Tag Archive for the iliad

Greek Mythology: The Iliad, Day 4

Goals for the Week:

  1. Understand the mythology of the Trojan War.
  2. Understand the plot and characters of Homer’s Iliad.
  3. Complete the Iliad Character Research Prompt.

Today’s Checklist:

  1. Participate in a Zoom meeting with your teachers and classmates.
  2. Discuss your reactions to and understanding of The Iliad
  3. Complete this week’s character research assignment and prepare for The Odyssey next week!

Your assignment for this week!

This week you will:

Today’s Lesson!

Standard:

  • ELAGSE9-10SL1 Initiate and participate effectively in a range of collaborative discussions(one-on-one, in groups, and teacher-led) with diverse partners on grades 9–10 topics, texts, and issues, building on others’ ideas and expressing their own clearly and persuasively.

Learning Target: 

I can participate in a Zoom chat with my classmates and teachers about The Iliad so that I can discuss my reactions to and thoughts about the story.

Activator: 

Refresh your brain on the story of The Iliad with this summary from CourseHero:

Work Session: 

Today we’re going to be hosting a Zoom meeting at 11am! Please join us – look for the link from your teacher over Remind at 10:45ish.

If you cannot join us on Zoom today, please try and connect with a classmate on your own to discuss The Iliad. Here are some ideas:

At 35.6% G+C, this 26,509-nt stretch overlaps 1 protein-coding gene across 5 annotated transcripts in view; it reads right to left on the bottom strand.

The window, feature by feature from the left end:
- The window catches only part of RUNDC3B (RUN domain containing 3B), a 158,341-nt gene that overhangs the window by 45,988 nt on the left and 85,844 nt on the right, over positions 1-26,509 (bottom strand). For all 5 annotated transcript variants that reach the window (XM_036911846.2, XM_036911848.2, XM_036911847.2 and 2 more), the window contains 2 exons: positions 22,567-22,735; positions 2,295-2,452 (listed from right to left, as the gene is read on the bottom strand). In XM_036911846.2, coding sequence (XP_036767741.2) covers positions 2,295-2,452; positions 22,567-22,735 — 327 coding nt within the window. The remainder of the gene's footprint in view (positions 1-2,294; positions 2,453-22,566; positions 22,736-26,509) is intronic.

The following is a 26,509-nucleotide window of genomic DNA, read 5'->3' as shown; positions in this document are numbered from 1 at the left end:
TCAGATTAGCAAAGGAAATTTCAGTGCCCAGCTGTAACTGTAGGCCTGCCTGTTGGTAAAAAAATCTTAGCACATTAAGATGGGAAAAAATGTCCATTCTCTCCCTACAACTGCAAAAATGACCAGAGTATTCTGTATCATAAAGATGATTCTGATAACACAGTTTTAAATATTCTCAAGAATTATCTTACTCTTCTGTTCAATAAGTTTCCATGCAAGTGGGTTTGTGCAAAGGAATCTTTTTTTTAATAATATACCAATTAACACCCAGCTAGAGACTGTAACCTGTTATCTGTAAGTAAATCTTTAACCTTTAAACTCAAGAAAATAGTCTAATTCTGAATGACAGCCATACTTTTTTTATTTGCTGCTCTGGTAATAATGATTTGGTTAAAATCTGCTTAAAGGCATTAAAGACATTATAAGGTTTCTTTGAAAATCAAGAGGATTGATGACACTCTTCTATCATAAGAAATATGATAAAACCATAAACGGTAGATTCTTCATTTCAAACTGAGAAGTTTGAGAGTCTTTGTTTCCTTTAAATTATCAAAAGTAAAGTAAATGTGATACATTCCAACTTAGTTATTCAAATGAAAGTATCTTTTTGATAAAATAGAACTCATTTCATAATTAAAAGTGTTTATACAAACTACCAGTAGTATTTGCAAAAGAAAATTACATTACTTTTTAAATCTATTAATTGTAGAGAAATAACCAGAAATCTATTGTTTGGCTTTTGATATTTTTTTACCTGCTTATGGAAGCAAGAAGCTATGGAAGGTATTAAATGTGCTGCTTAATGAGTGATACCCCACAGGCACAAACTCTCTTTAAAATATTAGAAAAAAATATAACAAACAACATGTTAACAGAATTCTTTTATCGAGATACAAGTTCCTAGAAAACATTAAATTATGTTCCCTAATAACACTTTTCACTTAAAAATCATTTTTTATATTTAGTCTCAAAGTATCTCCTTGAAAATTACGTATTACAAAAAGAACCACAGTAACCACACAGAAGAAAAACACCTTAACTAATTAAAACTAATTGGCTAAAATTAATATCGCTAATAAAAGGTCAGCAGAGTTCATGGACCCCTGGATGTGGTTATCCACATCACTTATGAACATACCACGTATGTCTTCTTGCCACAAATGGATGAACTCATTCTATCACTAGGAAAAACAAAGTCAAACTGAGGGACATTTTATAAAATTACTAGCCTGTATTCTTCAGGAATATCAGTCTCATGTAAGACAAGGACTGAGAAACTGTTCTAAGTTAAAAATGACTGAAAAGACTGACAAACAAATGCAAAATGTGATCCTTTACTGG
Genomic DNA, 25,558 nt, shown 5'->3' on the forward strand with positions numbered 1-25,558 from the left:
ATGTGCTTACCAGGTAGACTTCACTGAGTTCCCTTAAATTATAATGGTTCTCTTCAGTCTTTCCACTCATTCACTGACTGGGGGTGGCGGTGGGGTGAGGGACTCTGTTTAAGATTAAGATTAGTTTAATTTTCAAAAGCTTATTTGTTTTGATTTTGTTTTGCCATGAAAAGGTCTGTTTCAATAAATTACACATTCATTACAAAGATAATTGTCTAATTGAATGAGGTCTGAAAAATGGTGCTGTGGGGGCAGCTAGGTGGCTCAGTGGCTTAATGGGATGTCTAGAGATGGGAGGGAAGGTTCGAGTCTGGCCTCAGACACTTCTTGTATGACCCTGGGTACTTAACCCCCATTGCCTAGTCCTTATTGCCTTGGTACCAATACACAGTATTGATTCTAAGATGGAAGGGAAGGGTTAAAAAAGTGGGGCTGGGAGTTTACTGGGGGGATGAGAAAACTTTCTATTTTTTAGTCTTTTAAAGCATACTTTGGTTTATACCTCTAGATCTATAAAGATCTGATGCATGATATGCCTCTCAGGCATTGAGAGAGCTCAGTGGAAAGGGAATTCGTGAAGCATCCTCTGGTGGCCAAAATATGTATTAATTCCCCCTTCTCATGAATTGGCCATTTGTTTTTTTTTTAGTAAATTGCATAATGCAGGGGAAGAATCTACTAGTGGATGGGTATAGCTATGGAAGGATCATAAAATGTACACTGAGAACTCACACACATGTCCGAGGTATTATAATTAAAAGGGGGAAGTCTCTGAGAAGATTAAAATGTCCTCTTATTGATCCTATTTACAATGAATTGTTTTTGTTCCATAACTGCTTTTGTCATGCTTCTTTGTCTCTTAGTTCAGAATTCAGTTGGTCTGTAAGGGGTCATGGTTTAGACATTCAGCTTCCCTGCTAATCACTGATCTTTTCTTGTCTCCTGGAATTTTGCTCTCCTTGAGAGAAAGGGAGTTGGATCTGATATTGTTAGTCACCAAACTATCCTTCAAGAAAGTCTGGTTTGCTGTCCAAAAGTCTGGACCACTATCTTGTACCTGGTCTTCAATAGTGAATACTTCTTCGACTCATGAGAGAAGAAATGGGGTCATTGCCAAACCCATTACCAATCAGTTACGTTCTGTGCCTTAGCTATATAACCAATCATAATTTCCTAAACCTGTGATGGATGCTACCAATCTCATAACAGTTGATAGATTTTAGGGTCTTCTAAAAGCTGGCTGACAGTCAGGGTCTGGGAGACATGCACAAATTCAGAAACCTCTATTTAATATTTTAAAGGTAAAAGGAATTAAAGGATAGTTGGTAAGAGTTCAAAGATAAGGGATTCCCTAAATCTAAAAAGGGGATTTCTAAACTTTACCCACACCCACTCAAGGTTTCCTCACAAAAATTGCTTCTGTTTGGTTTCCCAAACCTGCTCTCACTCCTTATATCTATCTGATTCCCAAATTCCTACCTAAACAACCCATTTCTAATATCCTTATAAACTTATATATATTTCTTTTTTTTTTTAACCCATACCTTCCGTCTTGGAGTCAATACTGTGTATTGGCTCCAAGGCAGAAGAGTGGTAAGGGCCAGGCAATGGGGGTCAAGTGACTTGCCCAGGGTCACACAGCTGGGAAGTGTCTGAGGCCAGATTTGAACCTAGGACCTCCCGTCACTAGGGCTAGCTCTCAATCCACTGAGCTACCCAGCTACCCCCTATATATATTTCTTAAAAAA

• Host your own Zoom meeting at a more convenient time for you.
  • Facetime, Skype, or call a friend on the phone to discuss.
  • Talk about the story with your siblings or other family members over dinner
  • Make a shared Google doc and type your ideas there.

Closing Session:

Thanks for sharing your thoughts in our meeting today! Spend the rest of your work time today working on your character research assignment. I hope you enjoyed our week on The Iliad!

Looking Ahead: Next Week

  • Next week we continue Greek Mythology by studying Homer’s other epic, The Odyssey! Get ready for adventure!

Greek Mythology: The Iliad Day 2

Goals for the Week:

  1. Understand the mythology of the Trojan War.
  2. Understand the plot and characters of Homer’s Iliad.
  3. Complete the Iliad Character Research Prompt.

Today’s Checklist:

  1. Understand the plot of Homer’s Iliad
  2. Consider what’s history and what’s mythology
  3. Begin to grapple with the language of Homer

Your assignment for this week!

This week you will:

Today’s Lesson!

Standard:

  • ELAGSE9-10RL2 Determine a theme or central idea of text and closely analyze its development over the course of the text, including how it emerges and is shaped and refined by specific details; provide an objective summary of the text.

Learning Target: